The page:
Four months behind schedule and 15 percent over his anticipated budget in building Inverness’ new downtown extended-stay hotel, hotelier Dr. Paresh Desai said the Springwood Suites hotel will open by Jan. 15. A few minutes later he said, “Maybe by the end of January.”
“Hope is the main thing,” Desai said, walking through the three-story unfinished hotel on Seminole Avenue.
“I have no regrets (about the project),” he said, stepping on thick brown paper on the floors to protect new rugs. “I have worked hard for this.”
“I have ... done more than 10 hotel projects and this has been the most difficult,” he said.
The plan was to be operational and renting the hotel’s 72 suites well before the holidays and Inverness’ fall festivities. The plan was also to have most of the long-term suites rented to doctors’ participating in HCA Florida Citrus Hospital residency program, traveling nurses, and other visitors to Inverness’ medical facilities.
But that was not to be, Desai lamented.
The delays and cost overruns were almost inevitable given the lack of this area’s skilled construction labor force and supply chain problems that continue to deeply plague the industry, Desai said.
Dr. Paresh Desai, right, and project superintendent Randy Smith
of D.I. Construction from Dawsonville, Georgia, discuss
construction on the new Woodspring Suites in Inverness.
As for workers, Randy Smith, Desai’s project superintendent, said he’s had to attract skilled labor from throughout Florida, and even neighboring states.
That’s added to the cost of the project because those workers have to be housed, he said, adding, “Everyone is having to travel.”
At any given day at the work site there are usually about 15 laborers, Smith said. Given what needs to still be done, Smith said there should be 20 there every day.
Then there is the issue of materials.
Despite ordering supplies for the hotel a year ago, Desai said that many items arrived several months late. And because of that, the normal workflow and inspections were badly disrupted.
For example, he said, each suite has its own fuse box and that they were installed with no problem. But the fuse box covers had to be ordered separately and they arrived months late. That meant the fuse boxes couldn’t be inspected by the city and signed off on, making that job done.
Desai said that scenario was true for an array of materials such as bathtubs, door handles, and kitchenette sinks.
Dr. Paresh Desai is the driving force behind a new hotel in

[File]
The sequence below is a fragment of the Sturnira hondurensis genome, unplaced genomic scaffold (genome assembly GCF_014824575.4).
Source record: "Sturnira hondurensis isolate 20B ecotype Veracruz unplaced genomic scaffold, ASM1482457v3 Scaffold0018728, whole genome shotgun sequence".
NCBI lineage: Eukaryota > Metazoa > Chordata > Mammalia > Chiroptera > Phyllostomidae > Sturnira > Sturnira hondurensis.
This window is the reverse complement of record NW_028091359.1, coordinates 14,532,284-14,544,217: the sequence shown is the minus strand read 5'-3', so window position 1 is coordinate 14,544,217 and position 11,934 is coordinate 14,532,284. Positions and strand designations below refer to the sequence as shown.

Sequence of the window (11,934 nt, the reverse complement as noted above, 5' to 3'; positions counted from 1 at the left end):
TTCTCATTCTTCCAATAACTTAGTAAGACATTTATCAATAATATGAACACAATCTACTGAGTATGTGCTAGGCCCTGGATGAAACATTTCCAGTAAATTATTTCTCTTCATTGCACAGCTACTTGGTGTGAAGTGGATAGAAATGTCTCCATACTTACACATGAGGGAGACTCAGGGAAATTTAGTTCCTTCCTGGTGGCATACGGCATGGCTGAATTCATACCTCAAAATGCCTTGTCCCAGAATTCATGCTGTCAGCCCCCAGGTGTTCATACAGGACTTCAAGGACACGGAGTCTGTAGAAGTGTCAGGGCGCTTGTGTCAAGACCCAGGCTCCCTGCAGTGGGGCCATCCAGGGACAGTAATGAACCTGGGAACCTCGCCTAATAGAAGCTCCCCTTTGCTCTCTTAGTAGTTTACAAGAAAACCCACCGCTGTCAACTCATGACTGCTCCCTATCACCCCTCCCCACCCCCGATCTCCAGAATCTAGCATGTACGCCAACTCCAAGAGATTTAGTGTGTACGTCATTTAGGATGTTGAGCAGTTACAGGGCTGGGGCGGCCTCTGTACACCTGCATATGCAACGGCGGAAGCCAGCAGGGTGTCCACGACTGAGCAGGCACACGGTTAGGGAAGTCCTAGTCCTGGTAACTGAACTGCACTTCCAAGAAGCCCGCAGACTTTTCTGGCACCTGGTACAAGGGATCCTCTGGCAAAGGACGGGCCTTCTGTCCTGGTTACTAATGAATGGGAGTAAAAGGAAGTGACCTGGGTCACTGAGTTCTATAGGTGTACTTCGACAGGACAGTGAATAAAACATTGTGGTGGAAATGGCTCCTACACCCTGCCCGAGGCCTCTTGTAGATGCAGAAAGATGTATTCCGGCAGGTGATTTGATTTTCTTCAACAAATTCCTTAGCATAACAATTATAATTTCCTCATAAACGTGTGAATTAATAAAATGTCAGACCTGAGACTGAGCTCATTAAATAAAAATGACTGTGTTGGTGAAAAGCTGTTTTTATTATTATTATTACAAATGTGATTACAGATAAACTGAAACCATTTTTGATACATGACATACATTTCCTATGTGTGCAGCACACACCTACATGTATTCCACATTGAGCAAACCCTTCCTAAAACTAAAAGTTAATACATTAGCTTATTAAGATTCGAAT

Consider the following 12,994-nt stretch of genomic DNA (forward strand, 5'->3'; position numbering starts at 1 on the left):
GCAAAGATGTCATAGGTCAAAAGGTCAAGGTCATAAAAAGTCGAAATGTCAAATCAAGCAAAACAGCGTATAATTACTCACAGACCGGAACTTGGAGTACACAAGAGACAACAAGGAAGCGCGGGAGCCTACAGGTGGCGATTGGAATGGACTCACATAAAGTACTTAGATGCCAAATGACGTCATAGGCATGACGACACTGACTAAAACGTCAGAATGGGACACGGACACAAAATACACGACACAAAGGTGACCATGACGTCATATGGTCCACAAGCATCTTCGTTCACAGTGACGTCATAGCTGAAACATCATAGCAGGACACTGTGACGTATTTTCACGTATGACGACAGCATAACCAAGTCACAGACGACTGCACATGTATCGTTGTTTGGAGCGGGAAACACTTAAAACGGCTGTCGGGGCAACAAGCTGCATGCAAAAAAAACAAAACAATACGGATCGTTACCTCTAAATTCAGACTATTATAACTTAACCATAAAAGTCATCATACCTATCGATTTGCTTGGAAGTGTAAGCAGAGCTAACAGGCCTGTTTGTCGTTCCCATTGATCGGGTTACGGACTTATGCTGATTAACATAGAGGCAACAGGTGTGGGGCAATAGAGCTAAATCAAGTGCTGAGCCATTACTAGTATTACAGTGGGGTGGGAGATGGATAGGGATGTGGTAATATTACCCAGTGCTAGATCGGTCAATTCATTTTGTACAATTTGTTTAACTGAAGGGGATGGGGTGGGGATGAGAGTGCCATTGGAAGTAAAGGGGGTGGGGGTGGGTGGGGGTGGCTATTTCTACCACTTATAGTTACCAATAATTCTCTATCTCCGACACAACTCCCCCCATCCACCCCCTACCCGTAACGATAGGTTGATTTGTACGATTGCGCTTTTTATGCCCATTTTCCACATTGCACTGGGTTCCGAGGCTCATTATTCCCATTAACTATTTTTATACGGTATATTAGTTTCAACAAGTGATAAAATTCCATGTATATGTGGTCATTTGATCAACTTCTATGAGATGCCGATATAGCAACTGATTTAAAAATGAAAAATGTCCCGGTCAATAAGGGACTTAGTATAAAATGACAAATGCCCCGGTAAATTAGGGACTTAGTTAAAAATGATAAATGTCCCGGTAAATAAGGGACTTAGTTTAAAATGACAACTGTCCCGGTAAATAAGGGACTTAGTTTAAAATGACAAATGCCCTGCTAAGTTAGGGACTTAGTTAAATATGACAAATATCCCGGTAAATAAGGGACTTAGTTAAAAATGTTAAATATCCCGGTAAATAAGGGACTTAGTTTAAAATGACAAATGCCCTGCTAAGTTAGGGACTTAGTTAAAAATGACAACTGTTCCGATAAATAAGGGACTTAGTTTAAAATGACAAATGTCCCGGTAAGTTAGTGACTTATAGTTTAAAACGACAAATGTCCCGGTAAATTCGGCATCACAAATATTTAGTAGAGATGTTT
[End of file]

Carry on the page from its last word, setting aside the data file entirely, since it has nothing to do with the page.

downtown Inverness. It is expected to open in early 2023.
Oversights that would have easily been corrected in the past became headaches on this job, Smith said.
One example was baseboard trim; that long rubber trim so often seen in hotels, he said.
When it arrived the manufacturer failed to include the metal clasps used to help fasten it to the floor and wall. It took several phone calls and finally ordering it from another supplier altogether.
Desai said he had in the $7 million hotel budget a 5 percent buffer for cost increases and unforeseen problems, but he’s spent that and two more times over.
On the bright side, Desai said, the financial lender, Insight Credit Union in Inverness, has been especially helpful given the delays. In addition, city officials have been understanding and flexible when changes to the project or schedules had to be made unexpectedly.
Smith, who works for D.I. Construction and lives near Atlanta, stays positive.
“It’s just part of it,” Smith said. They’re challenges to overcome.”
But to move the project along, Smith stays in Inverness to keep working. He was scheduled to go home every three weeks, but cancelled those trips months ago.
Desai is not deterred.
Woodspring Suites is nearly complete and will open in early
He bought the two-acre site from the Citrus County Hospital Board while it was still part of the lease to Hospital Corporation of America. It took two years for the hospital board, Desai and HCA to take out the two acres from the hospital lease and sell the property to Desai.
“This is a special project,” Desai said. “And ... things like this happen. What can you do? Like I said, hope is the main thing.”